Objective: Lower mortality for Latinos has been reported in high Latino density areas. The objective was to examine the contribution of neighborhood Latino density to mortality among HIV-positive Latinos.
Methods: Florida HIV surveillance data for 2005-2008 were merged with the 2007-2011 American Community Survey data using zip code tabulation areas. Hazard ratios (HR) were calculated using multi-level weighted Cox regression and adjusted for individual-level factors and neighborhood poverty.
Results: Of 4649 HIV-positive Latinos, 11.8% died. There was no difference in mortality risk across categories of Latino ethnic density for Latinos as a whole. There were subgroup effects wherein mortality risk differed by ethnic density category for Latinos born in some countries/regions. Residing in an area with ≥50% Latinos compared with <25% was associated with increased mortality risk for Latinos born in Puerto Rico (HR 1.67; 95% confidence interval [CI] [1.01-2.70]). Residing in an area where Mexicans were the majority Latino group was associated with increased mortality risk for Latinos born in Mexico (HR 3.57; 95% CI [1.43-10.00]).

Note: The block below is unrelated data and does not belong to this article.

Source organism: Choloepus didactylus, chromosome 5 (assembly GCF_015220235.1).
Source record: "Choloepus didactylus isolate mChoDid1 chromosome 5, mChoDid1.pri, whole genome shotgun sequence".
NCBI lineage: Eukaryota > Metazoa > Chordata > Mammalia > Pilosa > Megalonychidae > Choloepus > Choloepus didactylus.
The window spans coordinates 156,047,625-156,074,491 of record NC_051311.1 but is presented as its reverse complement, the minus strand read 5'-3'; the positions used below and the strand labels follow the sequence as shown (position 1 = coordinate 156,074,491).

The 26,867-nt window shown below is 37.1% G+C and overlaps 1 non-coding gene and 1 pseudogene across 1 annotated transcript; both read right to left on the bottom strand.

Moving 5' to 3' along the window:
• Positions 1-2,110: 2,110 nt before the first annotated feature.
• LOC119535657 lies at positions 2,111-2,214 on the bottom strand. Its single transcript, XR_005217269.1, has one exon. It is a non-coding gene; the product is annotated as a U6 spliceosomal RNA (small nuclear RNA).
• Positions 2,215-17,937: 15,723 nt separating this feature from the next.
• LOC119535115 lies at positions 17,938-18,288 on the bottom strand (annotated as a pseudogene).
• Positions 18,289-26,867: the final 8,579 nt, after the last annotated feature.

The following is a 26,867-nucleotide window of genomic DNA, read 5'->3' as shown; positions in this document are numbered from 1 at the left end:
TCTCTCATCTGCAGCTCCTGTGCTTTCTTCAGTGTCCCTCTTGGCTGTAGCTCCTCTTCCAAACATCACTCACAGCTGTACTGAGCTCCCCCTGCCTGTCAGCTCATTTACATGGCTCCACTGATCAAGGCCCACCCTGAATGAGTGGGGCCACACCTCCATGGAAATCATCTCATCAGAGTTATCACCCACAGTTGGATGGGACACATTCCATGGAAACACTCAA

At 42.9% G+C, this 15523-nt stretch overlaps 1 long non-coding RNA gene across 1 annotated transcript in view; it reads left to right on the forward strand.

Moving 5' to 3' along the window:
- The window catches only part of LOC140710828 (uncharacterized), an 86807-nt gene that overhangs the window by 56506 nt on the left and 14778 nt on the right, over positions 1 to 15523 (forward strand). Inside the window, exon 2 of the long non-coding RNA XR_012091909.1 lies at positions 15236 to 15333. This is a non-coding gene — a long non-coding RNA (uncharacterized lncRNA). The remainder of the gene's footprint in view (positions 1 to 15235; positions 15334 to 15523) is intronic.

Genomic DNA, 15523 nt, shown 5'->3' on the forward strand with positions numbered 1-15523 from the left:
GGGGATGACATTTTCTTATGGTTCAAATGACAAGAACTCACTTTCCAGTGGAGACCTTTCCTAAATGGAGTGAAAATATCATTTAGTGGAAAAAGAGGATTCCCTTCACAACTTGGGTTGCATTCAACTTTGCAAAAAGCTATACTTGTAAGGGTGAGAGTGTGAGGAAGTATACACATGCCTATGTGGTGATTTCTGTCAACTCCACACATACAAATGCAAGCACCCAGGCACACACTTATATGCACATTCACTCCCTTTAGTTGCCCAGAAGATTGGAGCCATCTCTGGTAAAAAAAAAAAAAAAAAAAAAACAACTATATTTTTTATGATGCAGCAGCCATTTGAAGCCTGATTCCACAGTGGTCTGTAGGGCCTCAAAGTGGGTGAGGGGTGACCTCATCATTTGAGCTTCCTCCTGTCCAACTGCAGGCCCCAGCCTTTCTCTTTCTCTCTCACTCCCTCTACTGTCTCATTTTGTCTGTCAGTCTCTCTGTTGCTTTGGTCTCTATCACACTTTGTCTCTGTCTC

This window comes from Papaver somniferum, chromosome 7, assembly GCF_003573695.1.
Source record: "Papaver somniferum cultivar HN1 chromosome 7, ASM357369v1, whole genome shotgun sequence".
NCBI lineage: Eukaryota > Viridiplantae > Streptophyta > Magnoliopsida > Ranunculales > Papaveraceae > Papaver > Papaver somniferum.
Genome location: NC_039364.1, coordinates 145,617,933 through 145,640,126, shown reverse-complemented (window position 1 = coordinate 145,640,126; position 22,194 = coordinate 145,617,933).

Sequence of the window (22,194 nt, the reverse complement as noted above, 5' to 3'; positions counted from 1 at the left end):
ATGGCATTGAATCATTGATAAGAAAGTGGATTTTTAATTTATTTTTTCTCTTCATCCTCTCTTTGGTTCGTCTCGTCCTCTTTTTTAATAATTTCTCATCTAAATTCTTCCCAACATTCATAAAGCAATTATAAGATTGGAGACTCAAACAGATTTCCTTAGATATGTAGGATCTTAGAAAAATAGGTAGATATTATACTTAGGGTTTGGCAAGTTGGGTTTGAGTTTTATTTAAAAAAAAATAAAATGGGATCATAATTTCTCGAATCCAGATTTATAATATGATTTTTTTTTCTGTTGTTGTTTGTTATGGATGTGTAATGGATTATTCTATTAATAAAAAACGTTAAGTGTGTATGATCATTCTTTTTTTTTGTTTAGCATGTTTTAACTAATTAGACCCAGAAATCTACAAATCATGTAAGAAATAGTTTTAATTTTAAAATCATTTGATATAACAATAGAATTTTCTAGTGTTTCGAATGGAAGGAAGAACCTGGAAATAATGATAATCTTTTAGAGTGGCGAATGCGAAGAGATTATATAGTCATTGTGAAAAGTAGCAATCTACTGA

Conclusions: The survival advantage seen among the Latino population in high Latino density areas was not seen among HIV-positive Latinos. Research is needed to determine if this may be related to stigma or another mechanism.
Keywords: Latino; ethnic density; human immunodeficiency virus; mortality; neighborhood.